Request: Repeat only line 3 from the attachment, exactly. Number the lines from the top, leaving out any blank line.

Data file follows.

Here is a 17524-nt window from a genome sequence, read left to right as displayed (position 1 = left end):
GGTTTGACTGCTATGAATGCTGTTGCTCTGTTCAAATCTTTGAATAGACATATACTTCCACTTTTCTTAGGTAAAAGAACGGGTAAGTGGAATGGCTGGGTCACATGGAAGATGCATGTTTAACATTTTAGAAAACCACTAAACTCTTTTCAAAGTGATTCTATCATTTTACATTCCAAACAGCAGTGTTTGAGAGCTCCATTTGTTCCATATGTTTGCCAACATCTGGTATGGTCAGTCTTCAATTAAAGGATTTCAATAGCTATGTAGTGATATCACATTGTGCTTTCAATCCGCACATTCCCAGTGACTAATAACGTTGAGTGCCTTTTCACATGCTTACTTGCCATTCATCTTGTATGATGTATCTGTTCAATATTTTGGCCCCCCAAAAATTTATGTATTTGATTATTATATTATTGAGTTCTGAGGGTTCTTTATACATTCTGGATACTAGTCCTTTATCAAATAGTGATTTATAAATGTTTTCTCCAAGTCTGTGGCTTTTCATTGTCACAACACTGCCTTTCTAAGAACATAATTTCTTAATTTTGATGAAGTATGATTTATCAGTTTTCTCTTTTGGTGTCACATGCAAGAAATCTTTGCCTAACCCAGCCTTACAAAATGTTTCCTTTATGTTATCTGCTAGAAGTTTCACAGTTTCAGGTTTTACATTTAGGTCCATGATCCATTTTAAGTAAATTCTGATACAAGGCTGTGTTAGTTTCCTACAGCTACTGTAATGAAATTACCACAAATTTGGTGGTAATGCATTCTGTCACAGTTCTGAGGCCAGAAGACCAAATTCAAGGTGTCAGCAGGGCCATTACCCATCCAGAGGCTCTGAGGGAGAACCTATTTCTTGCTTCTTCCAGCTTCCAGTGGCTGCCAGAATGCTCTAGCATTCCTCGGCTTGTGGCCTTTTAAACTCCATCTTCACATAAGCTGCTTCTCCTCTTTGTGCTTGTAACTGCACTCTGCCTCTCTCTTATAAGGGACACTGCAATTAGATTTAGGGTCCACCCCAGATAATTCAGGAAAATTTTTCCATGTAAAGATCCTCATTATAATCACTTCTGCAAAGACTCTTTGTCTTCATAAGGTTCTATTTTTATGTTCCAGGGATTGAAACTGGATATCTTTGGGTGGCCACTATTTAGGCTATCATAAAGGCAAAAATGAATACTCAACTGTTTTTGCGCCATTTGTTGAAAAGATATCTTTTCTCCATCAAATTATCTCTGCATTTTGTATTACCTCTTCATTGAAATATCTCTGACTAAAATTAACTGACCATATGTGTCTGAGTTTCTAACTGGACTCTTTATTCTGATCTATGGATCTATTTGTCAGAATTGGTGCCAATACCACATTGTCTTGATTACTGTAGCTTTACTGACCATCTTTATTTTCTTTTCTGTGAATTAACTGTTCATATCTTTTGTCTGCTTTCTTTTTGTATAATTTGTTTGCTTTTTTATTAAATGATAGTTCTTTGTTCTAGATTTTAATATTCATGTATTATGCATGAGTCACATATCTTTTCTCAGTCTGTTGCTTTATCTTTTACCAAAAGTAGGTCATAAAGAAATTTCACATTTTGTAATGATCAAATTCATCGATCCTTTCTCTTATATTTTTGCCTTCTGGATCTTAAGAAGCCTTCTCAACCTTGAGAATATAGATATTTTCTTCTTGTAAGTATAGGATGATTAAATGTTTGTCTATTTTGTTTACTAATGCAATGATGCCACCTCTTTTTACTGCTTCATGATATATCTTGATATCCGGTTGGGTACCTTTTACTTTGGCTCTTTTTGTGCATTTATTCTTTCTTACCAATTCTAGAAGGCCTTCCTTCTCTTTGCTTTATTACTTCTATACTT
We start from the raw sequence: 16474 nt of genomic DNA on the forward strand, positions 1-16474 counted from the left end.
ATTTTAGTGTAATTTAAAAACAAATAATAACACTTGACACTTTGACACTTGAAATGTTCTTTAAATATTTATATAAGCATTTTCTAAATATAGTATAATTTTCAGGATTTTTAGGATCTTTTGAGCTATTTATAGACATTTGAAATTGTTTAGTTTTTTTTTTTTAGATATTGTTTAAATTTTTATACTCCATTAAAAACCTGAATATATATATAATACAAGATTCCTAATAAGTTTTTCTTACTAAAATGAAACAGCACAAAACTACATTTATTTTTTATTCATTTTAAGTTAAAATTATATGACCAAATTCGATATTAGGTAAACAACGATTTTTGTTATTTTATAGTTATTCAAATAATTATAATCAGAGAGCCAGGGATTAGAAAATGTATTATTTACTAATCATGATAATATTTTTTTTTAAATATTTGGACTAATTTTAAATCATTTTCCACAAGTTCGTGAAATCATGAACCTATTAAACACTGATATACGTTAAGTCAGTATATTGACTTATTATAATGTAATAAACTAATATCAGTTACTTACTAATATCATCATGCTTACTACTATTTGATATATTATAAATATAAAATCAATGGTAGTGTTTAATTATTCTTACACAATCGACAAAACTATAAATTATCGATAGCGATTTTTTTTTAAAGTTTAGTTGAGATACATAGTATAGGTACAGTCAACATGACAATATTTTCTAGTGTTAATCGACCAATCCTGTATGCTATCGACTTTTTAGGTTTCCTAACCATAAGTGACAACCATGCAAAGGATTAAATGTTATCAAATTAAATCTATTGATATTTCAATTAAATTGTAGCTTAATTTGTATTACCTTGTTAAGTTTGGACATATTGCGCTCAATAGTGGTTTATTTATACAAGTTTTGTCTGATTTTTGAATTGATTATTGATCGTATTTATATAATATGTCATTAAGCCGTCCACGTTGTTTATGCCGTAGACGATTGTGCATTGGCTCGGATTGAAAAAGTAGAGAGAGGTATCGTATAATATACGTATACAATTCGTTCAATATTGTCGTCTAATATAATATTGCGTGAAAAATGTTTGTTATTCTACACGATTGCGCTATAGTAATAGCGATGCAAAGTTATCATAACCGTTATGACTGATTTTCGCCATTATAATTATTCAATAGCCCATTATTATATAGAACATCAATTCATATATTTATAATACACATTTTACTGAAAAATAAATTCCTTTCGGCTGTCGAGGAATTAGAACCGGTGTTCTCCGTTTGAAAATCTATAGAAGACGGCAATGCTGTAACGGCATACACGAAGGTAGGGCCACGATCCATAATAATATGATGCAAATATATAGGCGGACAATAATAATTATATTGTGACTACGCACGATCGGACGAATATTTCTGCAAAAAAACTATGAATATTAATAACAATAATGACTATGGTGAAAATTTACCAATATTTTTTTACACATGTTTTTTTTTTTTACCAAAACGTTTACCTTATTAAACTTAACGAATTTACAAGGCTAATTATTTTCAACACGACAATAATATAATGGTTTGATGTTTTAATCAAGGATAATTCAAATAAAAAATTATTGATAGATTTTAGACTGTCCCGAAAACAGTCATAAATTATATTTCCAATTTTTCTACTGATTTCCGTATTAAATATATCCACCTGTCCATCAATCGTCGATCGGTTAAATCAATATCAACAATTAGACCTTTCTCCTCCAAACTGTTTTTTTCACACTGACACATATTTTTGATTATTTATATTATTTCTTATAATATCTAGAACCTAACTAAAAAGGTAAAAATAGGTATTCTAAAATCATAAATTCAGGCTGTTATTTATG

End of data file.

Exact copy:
We start from the raw sequence: 16474 nt of genomic DNA on the forward strand, positions 1-16474 counted from the left end.